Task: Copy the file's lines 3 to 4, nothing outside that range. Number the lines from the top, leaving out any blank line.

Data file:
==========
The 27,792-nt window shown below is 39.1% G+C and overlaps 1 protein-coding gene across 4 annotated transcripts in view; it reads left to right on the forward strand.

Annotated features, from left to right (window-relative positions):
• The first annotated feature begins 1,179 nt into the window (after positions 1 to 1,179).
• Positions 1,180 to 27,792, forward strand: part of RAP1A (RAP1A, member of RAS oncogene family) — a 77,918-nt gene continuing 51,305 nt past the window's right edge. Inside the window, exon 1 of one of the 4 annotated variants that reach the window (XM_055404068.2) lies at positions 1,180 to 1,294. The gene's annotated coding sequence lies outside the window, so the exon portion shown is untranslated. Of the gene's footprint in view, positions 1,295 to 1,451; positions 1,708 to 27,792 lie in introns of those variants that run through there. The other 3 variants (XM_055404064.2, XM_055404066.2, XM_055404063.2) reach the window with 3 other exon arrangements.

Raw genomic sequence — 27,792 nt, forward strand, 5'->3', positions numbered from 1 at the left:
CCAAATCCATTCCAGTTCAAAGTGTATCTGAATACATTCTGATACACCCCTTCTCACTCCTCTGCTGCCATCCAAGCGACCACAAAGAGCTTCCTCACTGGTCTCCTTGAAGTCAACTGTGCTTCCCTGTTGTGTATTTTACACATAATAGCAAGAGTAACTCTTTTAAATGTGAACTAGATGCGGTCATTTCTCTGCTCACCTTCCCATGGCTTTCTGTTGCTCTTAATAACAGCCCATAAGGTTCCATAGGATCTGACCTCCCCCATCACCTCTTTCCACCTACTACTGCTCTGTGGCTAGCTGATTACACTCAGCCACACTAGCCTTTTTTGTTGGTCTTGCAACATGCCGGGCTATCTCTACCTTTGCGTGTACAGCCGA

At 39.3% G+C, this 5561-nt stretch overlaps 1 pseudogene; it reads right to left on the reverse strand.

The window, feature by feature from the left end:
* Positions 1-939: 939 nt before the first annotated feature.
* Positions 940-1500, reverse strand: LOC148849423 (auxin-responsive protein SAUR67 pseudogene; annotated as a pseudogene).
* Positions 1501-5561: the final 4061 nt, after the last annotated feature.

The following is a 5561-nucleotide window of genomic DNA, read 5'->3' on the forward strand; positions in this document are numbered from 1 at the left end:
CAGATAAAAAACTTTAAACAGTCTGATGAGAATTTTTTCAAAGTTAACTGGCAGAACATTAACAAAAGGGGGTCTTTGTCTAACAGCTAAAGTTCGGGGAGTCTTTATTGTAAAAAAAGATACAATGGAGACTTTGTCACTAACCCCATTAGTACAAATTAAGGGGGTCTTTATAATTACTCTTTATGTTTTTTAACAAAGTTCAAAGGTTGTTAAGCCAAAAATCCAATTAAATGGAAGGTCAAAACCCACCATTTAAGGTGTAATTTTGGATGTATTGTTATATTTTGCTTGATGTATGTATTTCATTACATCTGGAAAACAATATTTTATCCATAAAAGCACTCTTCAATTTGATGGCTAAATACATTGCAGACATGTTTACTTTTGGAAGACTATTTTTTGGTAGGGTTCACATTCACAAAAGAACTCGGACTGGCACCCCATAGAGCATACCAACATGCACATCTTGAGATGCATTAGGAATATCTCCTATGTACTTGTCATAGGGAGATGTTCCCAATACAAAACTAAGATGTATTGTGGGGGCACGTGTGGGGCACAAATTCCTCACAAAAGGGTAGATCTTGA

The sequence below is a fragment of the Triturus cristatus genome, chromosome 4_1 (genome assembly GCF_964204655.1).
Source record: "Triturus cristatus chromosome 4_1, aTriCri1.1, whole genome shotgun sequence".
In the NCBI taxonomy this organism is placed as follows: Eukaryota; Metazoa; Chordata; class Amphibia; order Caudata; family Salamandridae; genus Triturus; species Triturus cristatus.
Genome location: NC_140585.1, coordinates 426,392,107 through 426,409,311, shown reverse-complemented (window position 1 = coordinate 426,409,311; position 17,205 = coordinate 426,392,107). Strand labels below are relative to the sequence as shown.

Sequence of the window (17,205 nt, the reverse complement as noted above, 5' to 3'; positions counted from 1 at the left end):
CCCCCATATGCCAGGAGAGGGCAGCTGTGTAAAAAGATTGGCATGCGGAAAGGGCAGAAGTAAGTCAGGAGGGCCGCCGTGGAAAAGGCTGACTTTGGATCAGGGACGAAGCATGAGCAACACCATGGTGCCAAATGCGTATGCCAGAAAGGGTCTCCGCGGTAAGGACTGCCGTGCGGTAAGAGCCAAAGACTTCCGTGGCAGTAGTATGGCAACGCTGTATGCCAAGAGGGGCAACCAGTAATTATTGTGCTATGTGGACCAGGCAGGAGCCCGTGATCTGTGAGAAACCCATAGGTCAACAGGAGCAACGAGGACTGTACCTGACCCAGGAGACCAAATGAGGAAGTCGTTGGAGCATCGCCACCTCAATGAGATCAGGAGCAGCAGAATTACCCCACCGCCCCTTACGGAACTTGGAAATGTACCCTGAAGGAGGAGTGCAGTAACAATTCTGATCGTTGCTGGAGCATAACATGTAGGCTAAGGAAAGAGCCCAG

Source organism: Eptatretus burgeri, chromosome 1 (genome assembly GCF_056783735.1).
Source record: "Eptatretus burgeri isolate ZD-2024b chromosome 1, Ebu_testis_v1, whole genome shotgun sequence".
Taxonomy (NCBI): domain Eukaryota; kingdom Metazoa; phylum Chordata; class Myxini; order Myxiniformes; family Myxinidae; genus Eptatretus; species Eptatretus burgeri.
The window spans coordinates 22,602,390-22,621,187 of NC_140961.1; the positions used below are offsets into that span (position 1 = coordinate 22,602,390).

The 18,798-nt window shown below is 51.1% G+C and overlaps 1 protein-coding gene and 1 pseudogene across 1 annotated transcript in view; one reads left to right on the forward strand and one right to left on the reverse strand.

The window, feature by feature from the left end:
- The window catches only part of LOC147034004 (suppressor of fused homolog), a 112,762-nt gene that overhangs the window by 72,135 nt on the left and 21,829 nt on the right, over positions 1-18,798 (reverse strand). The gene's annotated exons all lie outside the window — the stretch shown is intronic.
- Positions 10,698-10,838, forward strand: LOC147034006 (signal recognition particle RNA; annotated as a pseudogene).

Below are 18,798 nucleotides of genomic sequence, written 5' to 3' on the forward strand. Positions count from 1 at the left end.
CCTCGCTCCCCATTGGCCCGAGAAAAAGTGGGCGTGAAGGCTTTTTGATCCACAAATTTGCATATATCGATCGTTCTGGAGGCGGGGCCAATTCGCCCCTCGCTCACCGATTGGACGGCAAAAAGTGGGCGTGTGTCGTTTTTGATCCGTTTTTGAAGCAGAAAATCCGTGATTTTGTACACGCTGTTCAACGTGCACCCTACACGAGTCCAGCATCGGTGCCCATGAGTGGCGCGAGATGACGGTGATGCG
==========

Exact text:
• The first annotated feature begins 1,179 nt into the window (after positions 1 to 1,179).
• Positions 1,180 to 27,792, forward strand: part of RAP1A (RAP1A, member of RAS oncogene family) — a 77,918-nt gene continuing 51,305 nt past the window's right edge. Inside the window, exon 1 of one of the 4 annotated variants that reach the window (XM_055404068.2) lies at positions 1,180 to 1,294. The gene's annotated coding sequence lies outside the window, so the exon portion shown is untranslated. Of the gene's footprint in view, positions 1,295 to 1,451; positions 1,708 to 27,792 lie in introns of those variants that run through there. The other 3 variants (XM_055404064.2, XM_055404066.2, XM_055404063.2) reach the window with 3 other exon arrangements.